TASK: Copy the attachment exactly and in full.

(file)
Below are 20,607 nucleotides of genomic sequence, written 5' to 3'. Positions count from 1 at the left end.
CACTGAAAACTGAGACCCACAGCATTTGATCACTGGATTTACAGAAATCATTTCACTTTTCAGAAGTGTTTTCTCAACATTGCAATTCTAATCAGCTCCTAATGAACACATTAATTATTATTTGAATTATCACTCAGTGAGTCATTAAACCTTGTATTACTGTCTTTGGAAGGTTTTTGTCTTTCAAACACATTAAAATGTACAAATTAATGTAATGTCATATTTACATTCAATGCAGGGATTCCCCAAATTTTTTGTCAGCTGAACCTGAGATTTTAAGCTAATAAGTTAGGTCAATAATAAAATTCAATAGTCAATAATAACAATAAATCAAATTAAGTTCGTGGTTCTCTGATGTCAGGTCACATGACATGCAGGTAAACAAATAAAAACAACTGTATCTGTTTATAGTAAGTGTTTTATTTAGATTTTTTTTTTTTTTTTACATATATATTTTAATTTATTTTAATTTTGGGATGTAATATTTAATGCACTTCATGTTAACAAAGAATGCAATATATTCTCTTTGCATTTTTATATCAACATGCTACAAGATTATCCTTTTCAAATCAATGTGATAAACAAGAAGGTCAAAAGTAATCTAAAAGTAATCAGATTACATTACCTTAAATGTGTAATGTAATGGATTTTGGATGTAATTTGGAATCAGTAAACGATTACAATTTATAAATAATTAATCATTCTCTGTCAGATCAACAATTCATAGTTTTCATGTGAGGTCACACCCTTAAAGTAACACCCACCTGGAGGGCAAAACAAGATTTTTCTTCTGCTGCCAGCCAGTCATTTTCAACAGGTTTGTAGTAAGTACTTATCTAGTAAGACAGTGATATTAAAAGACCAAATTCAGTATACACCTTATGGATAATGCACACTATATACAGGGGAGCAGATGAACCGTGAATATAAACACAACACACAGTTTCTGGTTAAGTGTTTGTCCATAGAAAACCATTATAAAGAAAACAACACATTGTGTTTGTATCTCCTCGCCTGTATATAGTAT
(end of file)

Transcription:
Below are 20,607 nucleotides of genomic sequence, written 5' to 3'. Positions count from 1 at the left end.
CACTGAAAACTGAGACCCACAGCATTTGATCACTGGATTTACAGAAATCATTTCACTTTTCAGAAGTGTTTTCTCAACATTGCAATTCTAATCAGCTCCTAATGAACACATTAATTATTATTTGAATTATCACTCAGTGAGTCATTAAACCTTGTATTACTGTCTTTGGAAGGTTTTTGTCTTTCAAACACATTAAAATGTACAAATTAATGTAATGTCATATTTACATTCAATGCAGGGATTCCCCAAATTTTTTGTCAGCTGAACCTGAGATTTTAAGCTAATAAGTTAGGTCAATAATAAAATTCAATAGTCAATAATAACAATAAATCAAATTAAGTTCGTGGTTCTCTGATGTCAGGTCACATGACATGCAGGTAAACAAATAAAAACAACTGTATCTGTTTATAGTAAGTGTTTTATTTAGATTTTTTTTTTTTTTTTACATATATATTTTAATTTATTTTAATTTTGGGATGTAATATTTAATGCACTTCATGTTAACAAAGAATGCAATATATTCTCTTTGCATTTTTATATCAACATGCTACAAGATTATCCTTTTCAAATCAATGTGATAAACAAGAAGGTCAAAAGTAATCTAAAAGTAATCAGATTACATTACCTTAAATGTGTAATGTAATGGATTTTGGATGTAATTTGGAATCAGTAAACGATTACAATTTATAAATAATTAATCATTCTCTGTCAGATCAACAATTCATAGTTTTCATGTGAGGTCACACCCTTAAAGTAACACCCACCTGGAGGGCAAAACAAGATTTTTCTTCTGCTGCCAGCCAGTCATTTTCAACAGGTTTGTAGTAAGTACTTATCTAGTAAGACAGTGATATTAAAAGACCAAATTCAGTATACACCTTATGGATAATGCACACTATATACAGGGGAGCAGATGAACCGTGAATATAAACACAACACACAGTTTCTGGTTAAGTGTTTGTCCATAGAAAACCATTATAAAGAAAACAACACATTGTGTTTGTATCTCCTCGCCTGTATATAGTAT